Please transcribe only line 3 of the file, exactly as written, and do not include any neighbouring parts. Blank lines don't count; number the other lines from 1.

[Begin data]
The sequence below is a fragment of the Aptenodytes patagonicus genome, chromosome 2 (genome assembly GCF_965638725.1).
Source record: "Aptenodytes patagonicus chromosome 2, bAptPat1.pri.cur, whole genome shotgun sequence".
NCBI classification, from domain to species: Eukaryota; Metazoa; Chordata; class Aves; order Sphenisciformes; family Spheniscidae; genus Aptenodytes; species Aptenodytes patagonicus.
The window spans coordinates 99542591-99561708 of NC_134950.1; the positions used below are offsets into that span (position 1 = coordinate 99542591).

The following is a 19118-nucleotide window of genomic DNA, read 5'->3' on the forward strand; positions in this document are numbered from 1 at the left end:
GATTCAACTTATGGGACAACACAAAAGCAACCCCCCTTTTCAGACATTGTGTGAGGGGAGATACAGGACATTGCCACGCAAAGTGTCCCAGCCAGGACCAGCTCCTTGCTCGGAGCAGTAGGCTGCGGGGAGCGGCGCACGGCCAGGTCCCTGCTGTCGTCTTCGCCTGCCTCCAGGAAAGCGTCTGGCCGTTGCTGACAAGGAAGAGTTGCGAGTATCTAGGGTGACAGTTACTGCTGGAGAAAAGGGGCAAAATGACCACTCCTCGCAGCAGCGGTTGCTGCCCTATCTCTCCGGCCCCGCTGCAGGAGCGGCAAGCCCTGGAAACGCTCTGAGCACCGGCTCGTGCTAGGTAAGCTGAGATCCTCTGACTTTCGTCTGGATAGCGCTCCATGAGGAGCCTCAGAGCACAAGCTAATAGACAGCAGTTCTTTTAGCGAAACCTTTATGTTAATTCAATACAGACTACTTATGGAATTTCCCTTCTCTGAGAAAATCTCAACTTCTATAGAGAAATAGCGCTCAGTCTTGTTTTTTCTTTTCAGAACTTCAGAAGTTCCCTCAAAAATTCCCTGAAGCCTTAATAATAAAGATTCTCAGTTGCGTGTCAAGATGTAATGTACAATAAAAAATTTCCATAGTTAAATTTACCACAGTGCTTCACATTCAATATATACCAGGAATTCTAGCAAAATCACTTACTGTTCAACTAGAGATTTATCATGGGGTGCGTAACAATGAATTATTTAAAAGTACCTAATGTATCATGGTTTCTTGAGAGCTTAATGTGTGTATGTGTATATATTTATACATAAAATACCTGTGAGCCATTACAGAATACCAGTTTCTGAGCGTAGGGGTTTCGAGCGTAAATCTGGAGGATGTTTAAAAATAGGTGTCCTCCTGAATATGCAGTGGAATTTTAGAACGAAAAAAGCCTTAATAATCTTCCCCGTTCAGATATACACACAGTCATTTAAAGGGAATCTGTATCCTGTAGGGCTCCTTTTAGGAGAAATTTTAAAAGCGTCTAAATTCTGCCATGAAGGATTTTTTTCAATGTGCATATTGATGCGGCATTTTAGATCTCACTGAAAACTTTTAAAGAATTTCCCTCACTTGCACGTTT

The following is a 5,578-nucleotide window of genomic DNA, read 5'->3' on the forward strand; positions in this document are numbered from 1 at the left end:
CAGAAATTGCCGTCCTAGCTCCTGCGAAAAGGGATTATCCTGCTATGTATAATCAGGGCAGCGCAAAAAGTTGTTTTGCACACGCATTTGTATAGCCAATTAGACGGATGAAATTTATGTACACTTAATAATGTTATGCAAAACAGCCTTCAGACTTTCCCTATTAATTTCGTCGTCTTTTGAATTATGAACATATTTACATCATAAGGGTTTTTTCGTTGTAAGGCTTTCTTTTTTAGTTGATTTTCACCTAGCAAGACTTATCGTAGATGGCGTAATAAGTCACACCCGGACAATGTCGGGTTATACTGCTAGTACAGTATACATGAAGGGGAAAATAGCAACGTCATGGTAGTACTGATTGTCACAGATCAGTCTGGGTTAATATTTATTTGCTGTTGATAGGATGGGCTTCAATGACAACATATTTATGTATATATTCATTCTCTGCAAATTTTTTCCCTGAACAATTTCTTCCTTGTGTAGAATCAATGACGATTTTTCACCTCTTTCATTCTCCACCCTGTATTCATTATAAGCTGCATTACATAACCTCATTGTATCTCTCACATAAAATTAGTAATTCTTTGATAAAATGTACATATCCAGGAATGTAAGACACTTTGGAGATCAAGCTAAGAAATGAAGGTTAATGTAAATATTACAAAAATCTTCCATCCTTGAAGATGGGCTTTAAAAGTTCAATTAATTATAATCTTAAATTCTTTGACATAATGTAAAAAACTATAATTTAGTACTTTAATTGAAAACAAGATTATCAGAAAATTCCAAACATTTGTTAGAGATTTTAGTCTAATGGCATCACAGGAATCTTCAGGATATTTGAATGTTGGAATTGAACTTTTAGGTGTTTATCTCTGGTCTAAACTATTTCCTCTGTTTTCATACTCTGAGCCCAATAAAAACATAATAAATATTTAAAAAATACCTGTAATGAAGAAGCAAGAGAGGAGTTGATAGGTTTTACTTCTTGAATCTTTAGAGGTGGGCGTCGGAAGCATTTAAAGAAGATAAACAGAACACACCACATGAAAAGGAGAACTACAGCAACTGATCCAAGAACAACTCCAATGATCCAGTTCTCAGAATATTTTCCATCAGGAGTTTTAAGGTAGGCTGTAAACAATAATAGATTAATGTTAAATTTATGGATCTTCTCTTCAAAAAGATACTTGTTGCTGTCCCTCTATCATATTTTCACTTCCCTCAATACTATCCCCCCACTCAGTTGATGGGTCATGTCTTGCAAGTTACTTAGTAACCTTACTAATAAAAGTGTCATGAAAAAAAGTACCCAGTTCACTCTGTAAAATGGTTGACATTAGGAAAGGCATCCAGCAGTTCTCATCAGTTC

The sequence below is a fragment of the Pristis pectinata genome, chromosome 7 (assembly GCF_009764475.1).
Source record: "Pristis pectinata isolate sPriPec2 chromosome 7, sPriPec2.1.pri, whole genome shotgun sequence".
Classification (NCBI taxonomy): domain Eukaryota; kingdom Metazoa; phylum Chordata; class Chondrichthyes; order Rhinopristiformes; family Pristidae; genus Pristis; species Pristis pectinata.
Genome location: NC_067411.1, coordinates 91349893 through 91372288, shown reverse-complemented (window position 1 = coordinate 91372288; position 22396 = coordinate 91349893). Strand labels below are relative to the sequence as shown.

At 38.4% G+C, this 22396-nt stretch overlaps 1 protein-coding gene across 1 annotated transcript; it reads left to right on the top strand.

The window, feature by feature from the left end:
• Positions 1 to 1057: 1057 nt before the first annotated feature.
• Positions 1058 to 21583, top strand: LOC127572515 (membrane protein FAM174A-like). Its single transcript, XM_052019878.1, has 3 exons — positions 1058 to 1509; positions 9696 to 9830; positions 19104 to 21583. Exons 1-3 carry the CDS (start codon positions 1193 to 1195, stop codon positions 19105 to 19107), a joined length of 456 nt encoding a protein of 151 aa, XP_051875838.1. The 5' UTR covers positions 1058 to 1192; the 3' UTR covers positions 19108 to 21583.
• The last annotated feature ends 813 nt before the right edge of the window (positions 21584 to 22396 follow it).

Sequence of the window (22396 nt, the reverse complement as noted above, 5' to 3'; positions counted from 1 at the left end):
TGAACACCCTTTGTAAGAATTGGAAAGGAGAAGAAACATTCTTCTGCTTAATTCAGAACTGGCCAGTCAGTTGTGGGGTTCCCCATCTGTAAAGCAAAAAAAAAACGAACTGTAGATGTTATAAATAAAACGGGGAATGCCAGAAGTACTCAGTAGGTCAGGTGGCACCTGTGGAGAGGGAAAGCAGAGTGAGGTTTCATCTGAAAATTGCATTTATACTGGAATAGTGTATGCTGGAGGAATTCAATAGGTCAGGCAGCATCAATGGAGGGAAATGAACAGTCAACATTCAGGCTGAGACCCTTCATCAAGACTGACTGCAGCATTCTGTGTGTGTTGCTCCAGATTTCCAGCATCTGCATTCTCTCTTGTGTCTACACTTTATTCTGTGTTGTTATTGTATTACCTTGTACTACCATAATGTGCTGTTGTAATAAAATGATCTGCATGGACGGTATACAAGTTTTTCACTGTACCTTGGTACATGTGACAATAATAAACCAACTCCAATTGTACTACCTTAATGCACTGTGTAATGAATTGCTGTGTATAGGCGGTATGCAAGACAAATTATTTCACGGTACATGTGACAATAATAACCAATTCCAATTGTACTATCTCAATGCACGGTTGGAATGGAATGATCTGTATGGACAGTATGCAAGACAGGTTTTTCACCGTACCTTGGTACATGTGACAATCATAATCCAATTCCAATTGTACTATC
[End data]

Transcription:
NCBI classification, from domain to species: Eukaryota; Metazoa; Chordata; class Aves; order Sphenisciformes; family Spheniscidae; genus Aptenodytes; species Aptenodytes patagonicus.